[TOP]


7. Empirical Reaction Kinetics (ii) (13) Reactions approaching equilibrium [ TOP ]
Reactions approaching equilibrium have to be treated in a special way to account for the fact that in proximity to equilibrium conditions, the reverse reaction becomes important. Let us consider a first order reaction close to equilibrium: The concentration of A is:
(1) Exactly the same conclusion can be reached (and far more quickly) by noting that at equilibrium, the forward and reverse rates must be equal, i.e.: (2) This equation is a particularly significant as it relates a thermodynamic property (the equilibrium constant) to quantities relating to rates. [ TOP ]
(14) Disturbing equilibria  Relaxation methods
The term relaxation denotes the return of a system to equilibrium, and in chemical kinetics, it is used to indicate the readjusting that a reaction has to make in response to a sudden (normally) disturbance of an equilibrium. Sudden changes could include:
Let us consider the scenario of a sudden temperature increase applied to the equilibrium A B (see Fig. 1). Let k_{a}_{1} and k_{b}_{1} be the rate constants at the initial temperatures T_{1}, that is, prior to the temperature jump, the net rate if change of [A] is given by: which under equilibrium conditions: i.e.: Now let k_{a2} and k_{b2} be the rate constants at the final temperatures T_{2}, that is, after to the temperature jump. As before, once we reach the new equilibrium at temperature T_{2} we have: Note that this state of equilibrium is reached at a rate that depends that depends solely on the new rate constants k_{a2} and k_{b2,} that is from:
we obtain (for x in the region between 0 and '[A]_{eq1}  [A]_{eq2}'): since: Also, since [A] = [A]_{eq2} + x, then: d[A] = dx, i.e.: Thus we have: i.e.: which becomes: i.e. by raising to the power of e: or: where t is known as the relaxation time given by: Note that through the relaxation time, t, and the new equilibrium constant we may derive k_{a2}and k_{b2} by simultaneous equations ( K_{2} = k_{a2}/k_{b2}).Similar equations may also be derived for other types of elementary reactions. For example for A B + C where the forward is first order, and the reverse is second order overall, we have: i.e. at equilibrium 1: whilst in between equilibrium 1 and 2 we have:[A] = [A]_{eq2}^{ }+ xi.e.: where: i.e.: i.e.: which since: we have: where is we assume that x^{2} is approximately zero, then: i.e.: i.e.: or: where:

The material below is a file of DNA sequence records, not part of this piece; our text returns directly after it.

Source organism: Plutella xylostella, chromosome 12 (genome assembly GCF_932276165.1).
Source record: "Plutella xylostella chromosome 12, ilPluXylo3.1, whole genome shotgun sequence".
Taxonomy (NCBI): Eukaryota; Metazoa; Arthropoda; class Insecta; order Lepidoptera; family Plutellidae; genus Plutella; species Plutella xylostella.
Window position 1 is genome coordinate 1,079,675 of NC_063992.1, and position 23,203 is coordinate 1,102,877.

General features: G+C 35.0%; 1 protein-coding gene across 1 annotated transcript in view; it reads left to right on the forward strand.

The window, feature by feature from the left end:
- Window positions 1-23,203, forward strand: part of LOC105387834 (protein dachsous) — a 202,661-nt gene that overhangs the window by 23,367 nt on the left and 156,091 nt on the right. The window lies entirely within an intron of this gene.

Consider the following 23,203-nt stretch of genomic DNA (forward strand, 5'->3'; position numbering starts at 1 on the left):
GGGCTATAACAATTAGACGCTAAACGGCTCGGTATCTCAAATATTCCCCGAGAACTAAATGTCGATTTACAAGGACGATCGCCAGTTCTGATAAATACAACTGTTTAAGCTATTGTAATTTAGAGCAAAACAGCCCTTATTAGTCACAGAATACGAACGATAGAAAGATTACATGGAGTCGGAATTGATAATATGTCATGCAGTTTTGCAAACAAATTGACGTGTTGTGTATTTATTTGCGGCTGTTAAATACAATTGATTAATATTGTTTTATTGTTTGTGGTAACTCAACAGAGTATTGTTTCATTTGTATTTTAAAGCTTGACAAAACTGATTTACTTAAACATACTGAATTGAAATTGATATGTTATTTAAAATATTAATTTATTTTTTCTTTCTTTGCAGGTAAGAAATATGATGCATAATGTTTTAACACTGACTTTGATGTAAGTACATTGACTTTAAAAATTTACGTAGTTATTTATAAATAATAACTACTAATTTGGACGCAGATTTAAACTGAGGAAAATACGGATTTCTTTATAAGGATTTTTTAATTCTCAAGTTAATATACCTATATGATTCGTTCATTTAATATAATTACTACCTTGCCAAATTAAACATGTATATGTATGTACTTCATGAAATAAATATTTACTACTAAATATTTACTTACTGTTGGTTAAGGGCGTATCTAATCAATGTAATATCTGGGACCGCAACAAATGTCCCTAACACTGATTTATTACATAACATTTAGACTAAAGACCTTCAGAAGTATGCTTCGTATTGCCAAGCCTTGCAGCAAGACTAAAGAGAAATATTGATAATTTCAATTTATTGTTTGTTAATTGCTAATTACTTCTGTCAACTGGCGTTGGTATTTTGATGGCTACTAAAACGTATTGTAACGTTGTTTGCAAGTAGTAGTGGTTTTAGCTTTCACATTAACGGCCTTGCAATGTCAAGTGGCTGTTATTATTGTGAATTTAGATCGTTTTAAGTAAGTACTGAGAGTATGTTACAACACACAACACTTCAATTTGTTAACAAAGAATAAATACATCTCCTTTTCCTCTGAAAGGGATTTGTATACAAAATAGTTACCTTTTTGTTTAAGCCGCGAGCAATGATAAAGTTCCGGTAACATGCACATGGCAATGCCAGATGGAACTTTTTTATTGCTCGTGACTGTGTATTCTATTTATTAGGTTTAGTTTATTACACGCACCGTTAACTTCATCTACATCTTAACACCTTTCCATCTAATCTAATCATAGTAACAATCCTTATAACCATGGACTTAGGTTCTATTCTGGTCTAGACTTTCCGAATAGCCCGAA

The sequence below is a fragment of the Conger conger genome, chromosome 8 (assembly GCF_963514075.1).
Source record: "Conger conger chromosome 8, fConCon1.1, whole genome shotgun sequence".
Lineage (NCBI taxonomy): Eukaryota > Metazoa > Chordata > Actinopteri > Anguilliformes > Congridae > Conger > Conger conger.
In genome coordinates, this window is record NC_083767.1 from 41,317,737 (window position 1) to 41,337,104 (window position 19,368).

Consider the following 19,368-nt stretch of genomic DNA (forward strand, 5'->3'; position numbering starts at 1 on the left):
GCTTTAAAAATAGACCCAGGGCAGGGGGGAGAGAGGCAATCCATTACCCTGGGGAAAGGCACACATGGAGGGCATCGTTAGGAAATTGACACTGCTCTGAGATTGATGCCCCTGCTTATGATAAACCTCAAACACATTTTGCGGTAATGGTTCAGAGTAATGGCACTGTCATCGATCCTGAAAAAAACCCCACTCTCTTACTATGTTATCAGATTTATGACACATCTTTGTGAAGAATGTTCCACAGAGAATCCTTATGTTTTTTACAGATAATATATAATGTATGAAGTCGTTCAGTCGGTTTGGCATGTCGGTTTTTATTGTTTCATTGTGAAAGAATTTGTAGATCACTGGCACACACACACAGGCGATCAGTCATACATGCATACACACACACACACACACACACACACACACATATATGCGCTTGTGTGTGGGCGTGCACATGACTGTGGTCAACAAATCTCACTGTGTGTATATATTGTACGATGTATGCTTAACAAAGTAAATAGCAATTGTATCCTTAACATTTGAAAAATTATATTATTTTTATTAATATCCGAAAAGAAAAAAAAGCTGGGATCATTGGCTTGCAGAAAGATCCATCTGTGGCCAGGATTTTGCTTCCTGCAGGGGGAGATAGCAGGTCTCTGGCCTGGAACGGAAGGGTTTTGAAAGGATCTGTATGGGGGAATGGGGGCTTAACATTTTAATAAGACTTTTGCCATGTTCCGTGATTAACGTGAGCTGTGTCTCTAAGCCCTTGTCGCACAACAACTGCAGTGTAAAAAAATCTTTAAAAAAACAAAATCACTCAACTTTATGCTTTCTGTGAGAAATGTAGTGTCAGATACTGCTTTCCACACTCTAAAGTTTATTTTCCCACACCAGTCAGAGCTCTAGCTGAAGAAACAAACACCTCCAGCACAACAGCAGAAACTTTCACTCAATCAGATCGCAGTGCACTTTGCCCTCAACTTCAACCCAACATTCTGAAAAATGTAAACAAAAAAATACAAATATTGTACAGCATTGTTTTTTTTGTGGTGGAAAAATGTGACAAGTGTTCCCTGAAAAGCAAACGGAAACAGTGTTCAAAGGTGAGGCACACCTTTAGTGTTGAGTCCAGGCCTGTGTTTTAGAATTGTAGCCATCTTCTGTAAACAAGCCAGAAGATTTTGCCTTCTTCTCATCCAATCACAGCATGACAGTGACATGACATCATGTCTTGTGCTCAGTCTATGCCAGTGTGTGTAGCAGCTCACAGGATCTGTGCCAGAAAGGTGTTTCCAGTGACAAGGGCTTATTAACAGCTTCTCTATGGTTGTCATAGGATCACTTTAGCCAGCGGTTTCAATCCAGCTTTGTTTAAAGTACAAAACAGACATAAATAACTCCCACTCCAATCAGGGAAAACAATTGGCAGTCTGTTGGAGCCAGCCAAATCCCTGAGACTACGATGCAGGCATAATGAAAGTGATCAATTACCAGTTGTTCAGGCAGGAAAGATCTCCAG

CH237  Chemical Thermodynamics
and Kinetics
Dr.
Joseph N. Grima, Department
of Chemistry

7. Empirical Reaction Kinetics (ii) (13) Reactions approaching equilibrium [ TOP ]
Reactions approaching equilibrium have to be treated in a special way to account for the fact that in proximity to equilibrium conditions, the reverse reaction becomes important. Let us consider a first order reaction close to equilibrium: The concentration of A is:
(1) Exactly the same conclusion can be reached (and far more quickly) by noting that at equilibrium, the forward and reverse rates must be equal, i.e.: (2) This equation is a particularly significant as it relates a thermodynamic property (the equilibrium constant) to quantities relating to rates. [ TOP ]
(14) Disturbing equilibria  Relaxation methods
The term relaxation denotes the return of a system to equilibrium, and in chemical kinetics, it is used to indicate the readjusting that a reaction has to make in response to a sudden (normally) disturbance of an equilibrium. Sudden changes could include:
Let us consider the scenario of a sudden temperature increase applied to the equilibrium A B (see Fig. 1). Let k_{a}_{1} and k_{b}_{1} be the rate constants at the initial temperatures T_{1}, that is, prior to the temperature jump, the net rate if change of [A] is given by: which under equilibrium conditions: i.e.: Now let k_{a2} and k_{b2} be the rate constants at the final temperatures T_{2}, that is, after to the temperature jump. As before, once we reach the new equilibrium at temperature T_{2} we have: Note that this state of equilibrium is reached at a rate that depends that depends solely on the new rate constants k_{a2} and k_{b2,} that is from:
we obtain (for x in the region between 0 and '[A]_{eq1}  [A]_{eq2}'): since: Also, since [A] = [A]_{eq2} + x, then: d[A] = dx, i.e.: Thus we have: i.e.: which becomes: i.e. by raising to the power of e: or: where t is known as the relaxation time given by: Note that through the relaxation time, t, and the new equilibrium constant we may derive k_{a2}and k_{b2} by simultaneous equations ( K_{2} = k_{a2}/k_{b2}).Similar equations may also be derived for other types of elementary reactions. For example for A B + C where the forward is first order, and the reverse is second order overall, we have: i.e. at equilibrium 1: whilst in between equilibrium 1 and 2 we have:[A] = [A]_{eq2}^{ }+ xi.e.: where: i.e.: i.e.: which since: we have: where is we assume that x^{2} is approximately zero, then: i.e.: i.e.: or: where:

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